Volkswagen is all about making a change and coming up with fresh faces and new designs. Admittedly, the changes in the Polo aren’t quite as exciting as their plans for the Doubleback. Still, they’re aiming to come back by putting a strong foot forward after last year’s dubious headlines. The Tiguan, the Jetta, the Beetle. They’re all seeing significant changes. The Polo has always been a reliable choice for VW, making the features of the Golf more compact and affordable. How does this year’s hold up?
Out of the different engines you can go for, we suggest looking at the 1.2L TURBO MPFI four-cylinder. That’s if you want something with a reasonable bit of kick and real fuel efficiency. Your options can go down to 1.0L three-cylinder engines, but they lack the go that you need. On the other end of the spectrum, the 1.8L GTI adds plenty of power but messes up the economy of the vehicle in turn.
The feel of the ride itself isn’t always the best. It gets off to a bumpy start. It’s not slow, going from 0-100km/h in 9.3 seconds. At your lower speeds, however, it can be a bit of a bumpy and jittery ride. Particularly in urban settings. With higher speeds, you’ll end up evening out a lot smoother. It’s not exactly a fun car. Steering includes quite a bit of body lean and isn’t the most responsive. However, it is a ‘good’ corner taker. It’s stable and very manoeuvrable, trading fun for real hands-on practicality. Meanwhile, it’s also an easy, calm drive, being a lot quieter inside than you imagine for this normally noisy class of car. The new Volkswagen Polo is for those who value reliability.
Comfort is something they’ve put a bit of thought into, too. Your adjustable steering wheel and seat make it easy to find your sweet spot. That said, it’s not the most immediately ergonomic experience. There’s no adjustable lumbar support, for one. While the solid surface of the seats does make up for that, they’re also stiff on first contact. For longer drives, however, they’re remarkably effective at keeping you in a comfortable position.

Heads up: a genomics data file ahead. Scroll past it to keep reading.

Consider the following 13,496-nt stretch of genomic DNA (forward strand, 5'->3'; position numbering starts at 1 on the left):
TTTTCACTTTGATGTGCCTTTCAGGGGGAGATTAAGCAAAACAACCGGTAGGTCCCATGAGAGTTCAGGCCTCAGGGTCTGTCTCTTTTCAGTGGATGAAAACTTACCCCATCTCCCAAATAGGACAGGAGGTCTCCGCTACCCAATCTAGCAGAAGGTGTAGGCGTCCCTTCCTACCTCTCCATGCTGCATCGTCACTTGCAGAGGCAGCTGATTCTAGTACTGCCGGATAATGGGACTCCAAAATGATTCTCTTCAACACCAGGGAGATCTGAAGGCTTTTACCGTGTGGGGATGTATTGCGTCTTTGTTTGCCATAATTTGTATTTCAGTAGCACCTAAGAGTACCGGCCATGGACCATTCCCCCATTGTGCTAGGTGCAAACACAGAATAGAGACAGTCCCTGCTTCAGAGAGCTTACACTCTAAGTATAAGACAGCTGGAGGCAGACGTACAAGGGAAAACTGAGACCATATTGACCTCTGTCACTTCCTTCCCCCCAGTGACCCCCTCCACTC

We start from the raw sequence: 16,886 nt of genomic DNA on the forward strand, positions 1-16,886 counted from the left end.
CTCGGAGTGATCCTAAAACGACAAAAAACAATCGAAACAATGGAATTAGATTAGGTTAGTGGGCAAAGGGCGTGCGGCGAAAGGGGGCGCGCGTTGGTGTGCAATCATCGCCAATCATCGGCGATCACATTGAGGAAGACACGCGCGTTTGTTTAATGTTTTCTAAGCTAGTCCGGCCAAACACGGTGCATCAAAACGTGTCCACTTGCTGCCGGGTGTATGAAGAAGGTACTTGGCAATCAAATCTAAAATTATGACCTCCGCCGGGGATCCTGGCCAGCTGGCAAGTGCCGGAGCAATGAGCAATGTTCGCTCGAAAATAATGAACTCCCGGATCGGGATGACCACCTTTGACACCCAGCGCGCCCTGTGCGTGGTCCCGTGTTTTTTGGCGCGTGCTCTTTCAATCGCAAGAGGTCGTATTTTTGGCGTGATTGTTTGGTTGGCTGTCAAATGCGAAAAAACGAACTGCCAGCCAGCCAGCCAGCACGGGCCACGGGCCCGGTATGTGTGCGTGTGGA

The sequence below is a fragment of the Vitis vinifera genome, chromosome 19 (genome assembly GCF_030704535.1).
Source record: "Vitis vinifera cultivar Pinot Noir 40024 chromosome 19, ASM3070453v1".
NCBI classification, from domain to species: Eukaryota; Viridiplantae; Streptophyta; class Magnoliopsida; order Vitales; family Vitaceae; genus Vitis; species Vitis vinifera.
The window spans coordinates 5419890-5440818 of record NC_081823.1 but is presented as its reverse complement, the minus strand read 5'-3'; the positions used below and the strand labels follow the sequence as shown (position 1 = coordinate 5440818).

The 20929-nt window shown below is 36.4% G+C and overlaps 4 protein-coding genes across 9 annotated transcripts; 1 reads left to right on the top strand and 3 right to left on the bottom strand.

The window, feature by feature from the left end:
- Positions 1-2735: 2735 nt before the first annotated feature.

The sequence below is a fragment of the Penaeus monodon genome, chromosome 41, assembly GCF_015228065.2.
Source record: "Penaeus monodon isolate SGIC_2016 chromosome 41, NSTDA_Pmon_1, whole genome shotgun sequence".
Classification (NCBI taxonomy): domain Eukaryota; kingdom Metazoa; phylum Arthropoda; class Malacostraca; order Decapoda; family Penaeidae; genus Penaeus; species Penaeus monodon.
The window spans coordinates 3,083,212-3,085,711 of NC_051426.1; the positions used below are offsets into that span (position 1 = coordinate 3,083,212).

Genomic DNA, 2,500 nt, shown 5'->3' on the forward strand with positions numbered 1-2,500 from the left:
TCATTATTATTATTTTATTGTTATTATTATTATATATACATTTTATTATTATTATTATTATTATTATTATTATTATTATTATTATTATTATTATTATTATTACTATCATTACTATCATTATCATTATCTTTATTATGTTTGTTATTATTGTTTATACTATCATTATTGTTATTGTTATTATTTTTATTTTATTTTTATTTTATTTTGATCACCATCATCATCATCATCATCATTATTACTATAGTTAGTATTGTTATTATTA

As far as tech goes, the most noteworthy feature of the new Polo is the fact they seem to have finally caught up with the infotainment game. You’re looking at a bigger, 6.5 inch screen for one. Even the base edition includes the impressive Composition Media Infotainment system. This system comes with a lot of versatility. However, not as many as some competitors. For one, sat nav rates alongside voice control as one of the more expensive features.
That said, the Polo clearly has its fans for a good reason. It’s an effective, efficient and easy drive. Even if it’s not the most fun. There are still some issues to clear up in terms of infotainment options but they’re off to a strong start by way of actually having some. It faces strong competition from the Honda Jazz and Vauxhall Corsa, but we think that it easily comes toe to toe with them. Still worth considering as a handy little drive.
(The MK1 Polo… A long way from the high standards of 2016, but advanced at the time!)